“There’s certainly multiple projects in New England, either expansion of existing projects, or new projects all together that are on the books moving forward to hopefully receive approval and get constructed,” says Tom Kiley is president of the Northeast Gas Association.
One project that would cross Connecticut, Rhode Island, and eastern Massachusetts is even further along in the federal process than Kinder Morgan’s northern Massachusetts line. Plus, the company already runs a sizable pipeline across southern Massachusetts, basically parallel to the new proposal. It cuts through the Berkshires, Hampden and Worcester county, and into Greater Boston.
So why all this expansion? Back in December, all six New England governors called for more gas pipeline capacity, and a tariff to pay for it, in hopes of leveling out natural gas prices they say are the highest in the country. But Massachusetts Governor Deval Patrick has stopped short of backing this pipeline proposal in particular.
“My expression of interest in having more natural gas isn’t about supporting one proposal or another. There are a number of how to bring more natural gas into the commonwealth,” Patrick says, “but that’s one of the ways we can bring our electricity prices down, so I’m interested to see how those proposals play out.”
Kinder Morgan’s spokesman Allen Fore says the company is just responding accordingly to that executive push for more gas.
“They are saying it’s important. Here’s a project that we believe, as the industry leader in transporting natural gas, can address the needs of New England, not for now, not for ten years, but for a generation, if not permanently,” says Fore.
Fore is quick to point out that there’s a long way to go before the pipeline’s planned opening in 2018.
“I’m sure there will be adjustments to the schedule, I’m sure there will be adjustments to the route, there will be extensive permitting oversight,” Fore says. “It’s important for people to understand they will have plenty of chance for input and comment.”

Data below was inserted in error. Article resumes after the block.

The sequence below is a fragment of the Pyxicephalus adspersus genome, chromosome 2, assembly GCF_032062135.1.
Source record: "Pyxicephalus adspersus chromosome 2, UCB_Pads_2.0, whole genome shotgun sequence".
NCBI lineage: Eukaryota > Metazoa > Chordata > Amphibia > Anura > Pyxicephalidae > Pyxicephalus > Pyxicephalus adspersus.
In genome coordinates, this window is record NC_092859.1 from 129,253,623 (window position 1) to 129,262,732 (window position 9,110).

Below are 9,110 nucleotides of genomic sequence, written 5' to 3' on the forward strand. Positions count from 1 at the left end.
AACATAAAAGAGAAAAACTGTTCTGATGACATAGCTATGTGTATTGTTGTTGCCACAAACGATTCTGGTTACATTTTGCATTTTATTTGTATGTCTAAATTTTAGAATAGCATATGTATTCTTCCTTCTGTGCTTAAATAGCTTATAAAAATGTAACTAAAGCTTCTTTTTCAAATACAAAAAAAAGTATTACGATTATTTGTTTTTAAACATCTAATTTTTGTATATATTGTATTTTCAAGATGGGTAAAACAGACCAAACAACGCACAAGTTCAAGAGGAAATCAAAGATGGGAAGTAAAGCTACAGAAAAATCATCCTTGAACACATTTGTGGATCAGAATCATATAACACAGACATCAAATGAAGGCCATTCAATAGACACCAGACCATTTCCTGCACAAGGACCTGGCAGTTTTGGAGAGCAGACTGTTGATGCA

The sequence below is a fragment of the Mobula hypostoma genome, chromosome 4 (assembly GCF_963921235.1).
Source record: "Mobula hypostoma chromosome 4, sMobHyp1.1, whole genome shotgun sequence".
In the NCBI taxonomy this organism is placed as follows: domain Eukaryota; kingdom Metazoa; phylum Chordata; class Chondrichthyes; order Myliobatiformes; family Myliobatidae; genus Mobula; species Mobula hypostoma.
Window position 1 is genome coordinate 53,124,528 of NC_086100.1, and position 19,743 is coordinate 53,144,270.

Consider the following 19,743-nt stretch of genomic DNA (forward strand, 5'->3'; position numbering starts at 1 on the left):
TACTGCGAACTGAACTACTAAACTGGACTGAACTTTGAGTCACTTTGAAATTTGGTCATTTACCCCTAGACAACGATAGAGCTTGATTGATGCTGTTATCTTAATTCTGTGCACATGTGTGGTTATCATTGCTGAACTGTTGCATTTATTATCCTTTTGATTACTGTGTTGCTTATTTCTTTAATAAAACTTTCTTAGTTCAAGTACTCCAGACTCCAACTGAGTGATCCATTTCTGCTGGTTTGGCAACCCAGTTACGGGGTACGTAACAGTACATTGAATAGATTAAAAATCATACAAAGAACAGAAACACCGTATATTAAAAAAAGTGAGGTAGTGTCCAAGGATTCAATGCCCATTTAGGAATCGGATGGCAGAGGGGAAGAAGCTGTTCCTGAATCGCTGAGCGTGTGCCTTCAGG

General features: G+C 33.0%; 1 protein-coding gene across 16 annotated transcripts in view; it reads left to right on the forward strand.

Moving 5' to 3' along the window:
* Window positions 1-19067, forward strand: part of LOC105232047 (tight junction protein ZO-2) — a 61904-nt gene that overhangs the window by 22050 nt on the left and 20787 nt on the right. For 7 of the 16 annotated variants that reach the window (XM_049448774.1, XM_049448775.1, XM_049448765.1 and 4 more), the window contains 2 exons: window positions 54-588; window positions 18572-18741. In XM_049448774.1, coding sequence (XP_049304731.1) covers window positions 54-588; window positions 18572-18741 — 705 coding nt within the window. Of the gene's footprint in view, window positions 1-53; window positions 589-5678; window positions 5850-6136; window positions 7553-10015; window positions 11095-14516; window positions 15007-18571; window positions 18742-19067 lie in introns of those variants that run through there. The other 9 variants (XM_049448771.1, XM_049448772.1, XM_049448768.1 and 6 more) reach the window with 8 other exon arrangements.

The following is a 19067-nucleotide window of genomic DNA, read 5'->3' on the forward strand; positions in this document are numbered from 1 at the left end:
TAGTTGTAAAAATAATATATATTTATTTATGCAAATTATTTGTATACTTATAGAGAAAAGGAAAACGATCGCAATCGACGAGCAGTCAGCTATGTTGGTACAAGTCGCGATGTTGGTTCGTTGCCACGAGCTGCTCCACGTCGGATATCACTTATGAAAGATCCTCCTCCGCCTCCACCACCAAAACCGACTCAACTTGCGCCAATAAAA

Still, Fore says the company plans to apply for preliminary federal approval by October. With full federal approval, Kinder Morgan would have a right to take land through eminent domain. That would likely set off a court process with many landowners, like Jim Cutler in Ashfield. He says his strategy now is to band with other property owners to keep Kinder Morgan off their land.
“Because the fewer people along the pipeline that agree to this, the harder it will be for them to do the project, because they’ll have to go to court for so many parcels, that at some point they will consider it not worth their time and money,” Cutler says.
And it’s not just about that old phrase, NIMBY, says Cutler. “Not in my backyard, we say not on my earth,” he says.
So far, 30 percent of landowners have given Kinder Morgan permission to survey, though the company says surveying hasn’t started yet.
As we walked back to his home, Cutler reveals he’s also got a business interest in this fight: he runs a solar panel installation company.
“I’ll be straight out, I see solar as absolutely the future. I’m very passionate about it, and I know it works,” says Cutler.
Whether it’s natural gas, solar, or whatever else, new energy sources are needed, and somebody’s going to profit.